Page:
The regulatory and policy landscape is one to which I pay particular attention in my role as Verizon’s chief international legal and regulatory officer. Indeed, I expressed my thoughts on this topic in a recent interview, following my participation in the recent IIC annual conference in Mexico. But it’s a really important topic for everyone given the ubiquity of connectivity in today's digital economy and society, and so I’m delighted it’s being explored at the Xynteo Exchange this week.
A key challenge for stakeholders the world over is that technological development has outpaced regulatory development particularly over recent years. Many countries are still bound by regulations developed decades ago, which are just not fit for purpose in today's digital economy where innovations like the 5G-enabled Internet of Things (IoT), artificial intelligence, virtual reality and advanced robotics are powering the Fourth Industrial Revolution.
The Fourth Industrial Revolution is a revolution enabled by connectivity, and one that will fundamentally change how we live, work and play. This connectivity is both wireless – the high speed and low latency of 5G, built on deep fiber; and wireline, with intelligent, virtual and software defined networks (SDN) offering secure, high performance, and adaptable capacity that can flex to support changing business needs.
This connectivity-driven revolution is all about innovation, and many of its use cases literally haven’t yet been invented, but it has tremendous potential when it comes to a positive social impact on the big issues of sustainability, public safety, healthcare and education. However, the regulatory environment today poses a significant challenge to this innovation.
Firstly, service providers offering enterprise services are too often bound by the same regulatory framework that protects consumers. Why does this matter? Well, services that cater to enterprise customers are categorically different from those offered to consumers. Enterprise customers often select a provider on a competitive tender basis, and then negotiate specific terms and packages under a service level agreement for a tailored contract. This contrasts with the "off the shelf" tailored contracts that consumers rely on. Yet the same rules apply.
Secondly, patchwork regulation makes life extremely complicated for companies providing services cross-border and for users of such services. Consistent policy approaches and regulator frameworks are essential to ensure legal certainty and clarity for all stakeholders. Work is being done at the EU level, but the fact is that regulation is complex and multi-layer.
Thirdly, as I said earlier, new technologies are often forced to operate in a regulatory regime that was developed decades ago. SDN is a good example. A virtualized network is no longer about the telephone line or point to point connectivity. It’s about changing information and ideas into bits and bytes, and using software to create an environment in which those bits and bytes can be shared. But if SDN is a software solution that sits on top of the underlying network, from a regulatory perspective, what does this mean? Should SDN be classified as a telecommunications service, or as an information service?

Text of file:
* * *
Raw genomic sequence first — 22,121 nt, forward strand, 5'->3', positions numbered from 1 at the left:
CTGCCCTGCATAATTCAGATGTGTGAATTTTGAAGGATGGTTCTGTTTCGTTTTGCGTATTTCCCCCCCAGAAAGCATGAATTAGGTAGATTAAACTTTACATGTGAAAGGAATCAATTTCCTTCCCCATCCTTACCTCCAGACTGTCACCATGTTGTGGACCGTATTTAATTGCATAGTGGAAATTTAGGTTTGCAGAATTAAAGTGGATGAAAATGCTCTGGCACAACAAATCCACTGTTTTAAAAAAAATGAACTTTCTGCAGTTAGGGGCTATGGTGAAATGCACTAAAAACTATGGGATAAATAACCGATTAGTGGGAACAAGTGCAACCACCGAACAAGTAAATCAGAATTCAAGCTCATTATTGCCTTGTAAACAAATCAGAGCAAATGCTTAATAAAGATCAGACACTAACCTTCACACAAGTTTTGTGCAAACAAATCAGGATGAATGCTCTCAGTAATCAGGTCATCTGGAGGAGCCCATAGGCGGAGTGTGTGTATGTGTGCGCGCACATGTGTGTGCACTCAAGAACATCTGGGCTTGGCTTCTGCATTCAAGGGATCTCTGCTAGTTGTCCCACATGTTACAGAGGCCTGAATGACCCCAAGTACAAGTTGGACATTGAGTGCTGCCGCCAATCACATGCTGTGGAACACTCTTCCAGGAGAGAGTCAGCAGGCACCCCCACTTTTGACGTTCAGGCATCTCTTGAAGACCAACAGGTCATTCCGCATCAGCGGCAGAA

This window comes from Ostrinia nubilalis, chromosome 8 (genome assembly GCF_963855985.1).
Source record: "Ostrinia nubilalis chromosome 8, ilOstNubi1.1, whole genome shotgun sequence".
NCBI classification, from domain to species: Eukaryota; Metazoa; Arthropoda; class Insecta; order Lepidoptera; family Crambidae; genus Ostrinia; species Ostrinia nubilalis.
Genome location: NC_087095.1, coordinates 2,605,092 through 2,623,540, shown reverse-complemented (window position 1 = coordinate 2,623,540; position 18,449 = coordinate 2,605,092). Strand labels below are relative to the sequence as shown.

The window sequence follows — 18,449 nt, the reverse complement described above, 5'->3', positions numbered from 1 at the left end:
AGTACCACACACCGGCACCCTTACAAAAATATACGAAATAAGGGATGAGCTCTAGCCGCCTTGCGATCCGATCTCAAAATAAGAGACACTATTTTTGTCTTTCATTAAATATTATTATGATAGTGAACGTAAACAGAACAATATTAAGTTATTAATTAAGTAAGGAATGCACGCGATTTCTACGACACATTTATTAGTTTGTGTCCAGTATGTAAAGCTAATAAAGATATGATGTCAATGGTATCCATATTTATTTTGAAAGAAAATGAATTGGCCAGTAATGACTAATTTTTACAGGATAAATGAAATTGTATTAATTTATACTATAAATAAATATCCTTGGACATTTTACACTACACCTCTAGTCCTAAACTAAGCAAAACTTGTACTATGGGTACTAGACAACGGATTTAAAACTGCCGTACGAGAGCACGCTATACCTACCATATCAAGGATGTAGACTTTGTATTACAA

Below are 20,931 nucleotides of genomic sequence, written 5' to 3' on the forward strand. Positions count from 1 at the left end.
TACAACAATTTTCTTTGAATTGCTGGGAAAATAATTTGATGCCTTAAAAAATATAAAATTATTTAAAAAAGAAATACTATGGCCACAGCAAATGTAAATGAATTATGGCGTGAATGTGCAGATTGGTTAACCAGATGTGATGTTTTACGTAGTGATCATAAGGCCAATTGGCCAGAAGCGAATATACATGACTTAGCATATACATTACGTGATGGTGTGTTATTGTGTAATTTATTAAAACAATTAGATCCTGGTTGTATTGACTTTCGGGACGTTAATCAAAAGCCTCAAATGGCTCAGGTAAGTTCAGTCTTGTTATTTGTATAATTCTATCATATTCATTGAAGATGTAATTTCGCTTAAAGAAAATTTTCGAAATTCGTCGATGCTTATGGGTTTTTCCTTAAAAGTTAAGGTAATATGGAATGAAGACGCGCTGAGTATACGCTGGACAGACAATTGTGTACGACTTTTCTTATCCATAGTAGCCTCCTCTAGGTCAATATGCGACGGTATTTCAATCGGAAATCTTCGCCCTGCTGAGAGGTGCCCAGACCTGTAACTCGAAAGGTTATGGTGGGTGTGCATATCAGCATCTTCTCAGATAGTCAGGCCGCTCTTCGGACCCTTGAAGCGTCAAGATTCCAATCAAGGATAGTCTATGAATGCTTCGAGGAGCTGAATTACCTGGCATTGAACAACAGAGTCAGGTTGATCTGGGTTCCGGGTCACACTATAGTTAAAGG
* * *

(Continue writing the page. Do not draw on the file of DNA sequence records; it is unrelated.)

In my view, where regulatory involvement is necessary, policy-makers should look at policies that promote innovation. A 21st century digital economy, driven by state-of-the-art networks, can only exist with a 21st century regulatory agenda. That agenda should aim to protect consumers, encourage investment and harmonization, and avoid the patchwork of regulation and uncertainty that stifles investment and innovation. The payback will be cycles of innovation that generate opportunity and economic growth.
So what does this mean? Firstly, regulators need to consider the unique characteristics of enterprise services, and should look to eliminate outdated regulations in this space. Verizon believes that light-touch (and in most cases, no-touch) regulation is vital if new technologies like 5G and software defined networking are to flourish.
One change in approach that could have a hugely positive impact is the simplification of regulatory frameworks. Simplification would mean deregulation where appropriate, rather than incrementally building on historic—and often outdated—sector-specific laws and regulations. It would deliver a pro-investment and pro-innovation climate relying mainly on existing horizontal competition and consumer protection rules. And the benefits would be clear: greater regulatory certainty and predictability; regulatory outcomes that minimize compliance costs and inefficiencies; a more prosperous environment in which innovation thrives; and a boost to economic competitiveness.
I’m looking forward to seeing the results of the discussion at the Xynteo Exchange. I believe that the technology-led disruption and innovation of the Fourth Industrial Revolution has the potential to transform communications around the world, and open up business and collaboration opportunities that we can't yet imagine. Network connectivity is key to supporting this revolution, and delivering the new services it will enable. But the right regulatory and public policy environment is critical for driving continued investment in this innovation across the board. And there is no question that we need to move quickly, and think differently, to realize the power of the Fourth Industrial Revolution.
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